You will never guess. What natural dyestuff do you think I dyed these yarns with? It's definitely not an obvious choice, unless you've done this before, but all three of these skeins were dyed in a vat prepared from black beans.
Here they are, soaking in the kitchen. I use a pot with a strainer so I don't have to fish all of the beans out after the "juice" is ready, and since this is nothing but black beans, I have none of the usual worries about working in the kitchen.
I'll include tutorial notes on the steps I took, in case you want to dye along with me. I eye-balled the amount of water I would need to cover my skeins, and after rinsing the dust off of the beans, covered them in water, stirred them up, and left them to soak. This batch soaked for about two and one-half days.
The day before I wanted to dye my yarn, I pulled it out to mordant. The mordanting process makes it possible for the dye molecules to stick to the yarn molecules, much as in commercial wool dyeing where citric acid is used in the process. There are a number of mordants available for use with natural dyes. Here, I'm using aluminum sulfate, which, although considered safe, means we're back to using designated dye pots and a mask for mixing.
We're using skeins of three different yarn bases here, because natural dyeing produces fascinating and often unpredictable results on different fibers. On the left is a skein of Elliebelly Pixie Superwash Merino. The middle skein is Elliebelly Panda, a 50/50 silk bamboo mix. The final skein is undyed Malabrigo Mecha, which is a single-ply Merino, that is not superwash.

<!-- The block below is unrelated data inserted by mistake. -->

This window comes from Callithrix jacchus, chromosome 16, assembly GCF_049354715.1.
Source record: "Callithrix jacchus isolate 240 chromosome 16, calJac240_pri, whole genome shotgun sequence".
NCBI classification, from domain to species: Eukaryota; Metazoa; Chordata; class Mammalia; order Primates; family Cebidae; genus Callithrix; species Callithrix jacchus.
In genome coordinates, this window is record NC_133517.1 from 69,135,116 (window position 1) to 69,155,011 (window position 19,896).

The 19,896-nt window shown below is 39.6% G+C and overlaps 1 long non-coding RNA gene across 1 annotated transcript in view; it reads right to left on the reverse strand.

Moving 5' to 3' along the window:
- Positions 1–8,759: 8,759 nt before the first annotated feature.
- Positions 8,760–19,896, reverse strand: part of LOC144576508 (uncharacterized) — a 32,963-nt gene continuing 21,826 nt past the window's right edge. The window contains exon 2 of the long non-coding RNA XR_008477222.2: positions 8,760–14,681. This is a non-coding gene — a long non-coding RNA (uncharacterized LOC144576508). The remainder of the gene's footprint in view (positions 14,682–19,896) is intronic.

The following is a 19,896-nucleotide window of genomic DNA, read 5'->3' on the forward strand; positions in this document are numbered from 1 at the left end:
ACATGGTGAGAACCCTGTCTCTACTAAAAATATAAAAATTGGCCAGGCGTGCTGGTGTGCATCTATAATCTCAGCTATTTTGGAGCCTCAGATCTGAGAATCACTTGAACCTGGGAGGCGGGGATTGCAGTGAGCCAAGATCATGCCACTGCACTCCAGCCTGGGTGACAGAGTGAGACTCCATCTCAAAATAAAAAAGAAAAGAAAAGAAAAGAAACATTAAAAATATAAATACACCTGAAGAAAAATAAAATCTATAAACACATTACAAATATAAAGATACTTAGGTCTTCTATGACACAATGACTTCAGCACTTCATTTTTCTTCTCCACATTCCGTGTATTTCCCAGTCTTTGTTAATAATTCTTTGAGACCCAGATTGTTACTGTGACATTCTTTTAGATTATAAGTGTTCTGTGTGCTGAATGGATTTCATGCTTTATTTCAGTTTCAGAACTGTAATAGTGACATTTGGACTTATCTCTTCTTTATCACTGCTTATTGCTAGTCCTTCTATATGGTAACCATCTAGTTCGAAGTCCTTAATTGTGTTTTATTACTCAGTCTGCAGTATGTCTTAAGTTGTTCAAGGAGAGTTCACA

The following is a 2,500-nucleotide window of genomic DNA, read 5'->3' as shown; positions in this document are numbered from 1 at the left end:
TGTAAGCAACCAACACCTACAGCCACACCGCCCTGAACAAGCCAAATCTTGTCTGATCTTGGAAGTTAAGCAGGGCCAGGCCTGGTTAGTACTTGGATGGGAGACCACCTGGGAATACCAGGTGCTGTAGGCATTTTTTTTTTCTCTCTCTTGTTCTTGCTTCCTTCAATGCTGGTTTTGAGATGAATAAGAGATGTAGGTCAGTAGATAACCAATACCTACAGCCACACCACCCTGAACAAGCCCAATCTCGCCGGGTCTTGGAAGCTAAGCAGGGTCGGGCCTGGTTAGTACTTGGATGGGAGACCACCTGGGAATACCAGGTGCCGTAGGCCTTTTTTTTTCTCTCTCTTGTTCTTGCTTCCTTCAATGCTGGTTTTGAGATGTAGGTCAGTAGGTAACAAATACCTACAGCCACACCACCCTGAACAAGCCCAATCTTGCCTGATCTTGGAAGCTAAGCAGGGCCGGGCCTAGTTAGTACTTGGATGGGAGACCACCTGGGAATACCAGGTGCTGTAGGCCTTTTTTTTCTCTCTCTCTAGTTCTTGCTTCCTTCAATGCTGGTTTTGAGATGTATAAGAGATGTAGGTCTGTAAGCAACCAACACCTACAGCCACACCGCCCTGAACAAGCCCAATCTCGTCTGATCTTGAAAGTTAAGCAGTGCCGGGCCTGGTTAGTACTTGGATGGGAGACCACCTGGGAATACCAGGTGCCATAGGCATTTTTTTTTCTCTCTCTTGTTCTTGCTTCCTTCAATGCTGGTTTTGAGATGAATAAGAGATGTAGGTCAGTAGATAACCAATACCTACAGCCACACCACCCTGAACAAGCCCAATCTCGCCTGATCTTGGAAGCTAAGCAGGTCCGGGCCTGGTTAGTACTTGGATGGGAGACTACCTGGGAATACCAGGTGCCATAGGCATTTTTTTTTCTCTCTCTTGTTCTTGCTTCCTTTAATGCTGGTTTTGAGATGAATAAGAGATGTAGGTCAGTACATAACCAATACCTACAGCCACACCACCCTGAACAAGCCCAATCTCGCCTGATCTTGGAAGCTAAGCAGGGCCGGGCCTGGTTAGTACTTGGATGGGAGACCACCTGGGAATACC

Here they are in the mordanting bath, with 5 tablespoons of Alum and a tablespoon of kitchen grade Cream of Tartar, which acts as a mordant/brightener. I take close to an hour to bring the submerged yarn to a temperature where the yarn is not quite simmering. Then, lid on but off the stove, the pot sits until the yarn is completely cool before going into the dyepot. This is particularly important in this case, as dyeing with black beans is a cold process, and the colors gray out if heat is applied.
Remember to use your stove fan if dyeing in the kitchen. (With thanks to my husband for the lovely magnet that graces the hood of our stove).
Tomorrow, we'll walk through the dye bath and admire the finished yarn in Part Two.
2 thoughts on “Dyeing Yarn with Natural Dyes. Part One.”
A good reminder of the importance of the mordant.
Isnt that the truth? I did some fabric over the weekend as well. Do you want to play with it in some of your art? Id be happy to send you a fat quarter!